How to Prioritize Household Debt Payments
Most Americans can relate to the monthly dilemma of deciding what household bills need to be paid first – and which ones can be pushed aside until more money pours into a financial consumer’s bank account.
They may not realize it, but people who pay certain bills first and others last are engaging in a highly important household financial task – prioritizing monthly bill payments.
Monthly Bill Averages of the Largest Metropolitan Areas:
That’s a pretty big deal given that the average U.S. household spends $984 each month on bills – not counting mortgage or rent.
For millions of U.S. households, paying down personal debt every month is an uphill climb, which translates into tough choices on which bills to prioritize.
How can a financial consumer make the smartest choices? Money experts advise deploying the following key action steps:
Avoid late fees and penalties
First and foremost, bill-payers should be making at least the minimum payments on all of their debt.
“Failure to do so will result in additional fees and penalties that will ultimately put you further in a financial hole,” said Connor Brown, founder of After School Finance, a money management platform geared toward young adults.
What are your personal financial goals?
Don’t engage in a debt priority campaign until you know where you stand on your own household finances.
“Any debt payment priority order largely depends on the person or couple making the decision,” said Jonathan Hess, founder of Hess Financial Coaching, in Memphis, Tenn. “The main question I ask my clients is do you want to save the most money or do you want to eliminate certain accounts first? Some want to save the most money, so I’d recommend paying off the highest-interest debt first. On the other hand, some people benefit from the mental win of completely paying off their lowest balance first.”
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Use the debt snowball method
If quick results is a household debt reduction priority, the debt snowball strategy yields the quickest results.
“To eliminate debt, my recommendation is to begin with the smallest debt first,” said Jon Matlock, owner of The Good Steward Financial Coaching, a financial consulting practice in Henrico, Va. “Then you pay the minimum payments on everything else. This is commonly referred to as the debt snowball method. The idea is that as you start to see smaller debts eliminated, this gives you motivation and momentum to pay off subsequent debts.”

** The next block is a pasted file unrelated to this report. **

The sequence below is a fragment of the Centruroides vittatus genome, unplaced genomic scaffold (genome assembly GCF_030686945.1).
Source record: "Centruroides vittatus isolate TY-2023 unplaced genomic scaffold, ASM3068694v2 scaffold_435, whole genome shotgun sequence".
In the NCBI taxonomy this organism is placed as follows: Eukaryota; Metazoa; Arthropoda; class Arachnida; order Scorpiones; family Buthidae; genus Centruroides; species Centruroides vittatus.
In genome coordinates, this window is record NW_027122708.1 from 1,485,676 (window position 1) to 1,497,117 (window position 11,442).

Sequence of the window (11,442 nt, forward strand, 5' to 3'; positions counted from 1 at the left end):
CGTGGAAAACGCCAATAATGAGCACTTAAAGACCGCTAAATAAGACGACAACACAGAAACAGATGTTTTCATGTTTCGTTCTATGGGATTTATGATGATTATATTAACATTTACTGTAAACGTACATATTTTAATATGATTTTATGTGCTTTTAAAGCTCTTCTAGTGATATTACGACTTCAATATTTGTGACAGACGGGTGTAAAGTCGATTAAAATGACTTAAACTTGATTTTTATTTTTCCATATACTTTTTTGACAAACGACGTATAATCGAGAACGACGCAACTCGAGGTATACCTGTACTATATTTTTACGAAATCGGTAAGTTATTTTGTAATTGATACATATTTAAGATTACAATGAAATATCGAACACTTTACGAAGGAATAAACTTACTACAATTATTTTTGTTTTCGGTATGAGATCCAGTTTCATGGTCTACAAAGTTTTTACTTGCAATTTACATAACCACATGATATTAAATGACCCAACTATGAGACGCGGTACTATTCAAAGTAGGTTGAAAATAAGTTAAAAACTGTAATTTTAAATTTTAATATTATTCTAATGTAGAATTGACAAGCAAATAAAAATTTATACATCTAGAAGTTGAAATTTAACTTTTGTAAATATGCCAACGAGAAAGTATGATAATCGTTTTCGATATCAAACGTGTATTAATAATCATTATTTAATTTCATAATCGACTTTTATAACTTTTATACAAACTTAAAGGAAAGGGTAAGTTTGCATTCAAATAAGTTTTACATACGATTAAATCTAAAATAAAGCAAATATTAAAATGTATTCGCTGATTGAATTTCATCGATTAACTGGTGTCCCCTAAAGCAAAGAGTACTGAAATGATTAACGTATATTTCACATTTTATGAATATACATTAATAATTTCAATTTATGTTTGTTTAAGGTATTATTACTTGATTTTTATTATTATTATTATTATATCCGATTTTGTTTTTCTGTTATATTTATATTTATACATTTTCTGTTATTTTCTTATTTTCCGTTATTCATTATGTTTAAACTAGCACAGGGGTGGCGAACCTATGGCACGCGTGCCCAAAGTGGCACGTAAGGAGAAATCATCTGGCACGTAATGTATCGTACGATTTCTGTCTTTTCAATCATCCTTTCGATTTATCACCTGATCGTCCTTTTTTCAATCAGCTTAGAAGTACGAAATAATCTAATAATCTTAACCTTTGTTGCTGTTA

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Build a proper household budget
You really can’t get a good grip on household debt without having a baseline budget that serves as a personal financial foundation.
“A budget allows you to tell your money where it needs to go,” Matlock said. “Your budget priorities are the essentials: food, shelter, transportation, and utilities. Therefore, the first things you pay for every month are your groceries, mortgage, gas/car payment, and your water, gas and electricity. You need those things in order to survive and to earn an income.”
Once you have those things in place, you can start to look at other necessary expenses like insurance, credit cards, and other fixed monthly expenses.”
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Buy time with a 0% credit card
“Landing a 0% card will help buy you time on some of the bigger household debts,” said Danielle Barak, a financial advisor at Northwestern Mutual. “Alternatively, lower interest rate debts, like a 0% APR card, are best left to delay – just dont forget to pay the minimum every month.”
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If cash is tight, focus on the home. If money is hard to come by in a given month, pay your mortgage or rent first.
“Mortgage payments carry the higher priority because of the sheer significance of what it means to foreclose on a home, so they should be paid first when in a cashflow shortfall scenario,” said Shawn Valco, a certified financial planner with Balance & Discipline, LLC in Chagrin Falls, Oh. “On the other hand, student loans often have flexibility for deferment, which can provide some breathing room.”
“If a household finds they are falling behind, reach out to the debt companies directly and see if you qualify for any temporary relief,” Valco added.
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The Takeaway in Prioritizing Household Debt
While every financial consumer’s situation is unique, building a broad-based plan to tackle household debt requires some basic building blocks for every household.
That means building a good budget, establishing one’s personal finance goals, and making sure your most critical debts, like a mortgage or rent, get paid first.
Do that and you’re on the way to successfully handing your monthly debt, and making that debt shrink away as time goes by.
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Brian O'Connell has been a finance writer at TheStreet, TheBalance, LendingTree, CBS, CNBC, WSJ, US News and others, where he shares his expertise in personal finance, credit and debt. A published author and former trader, his byline has appeared in dozens of top-tier national publications.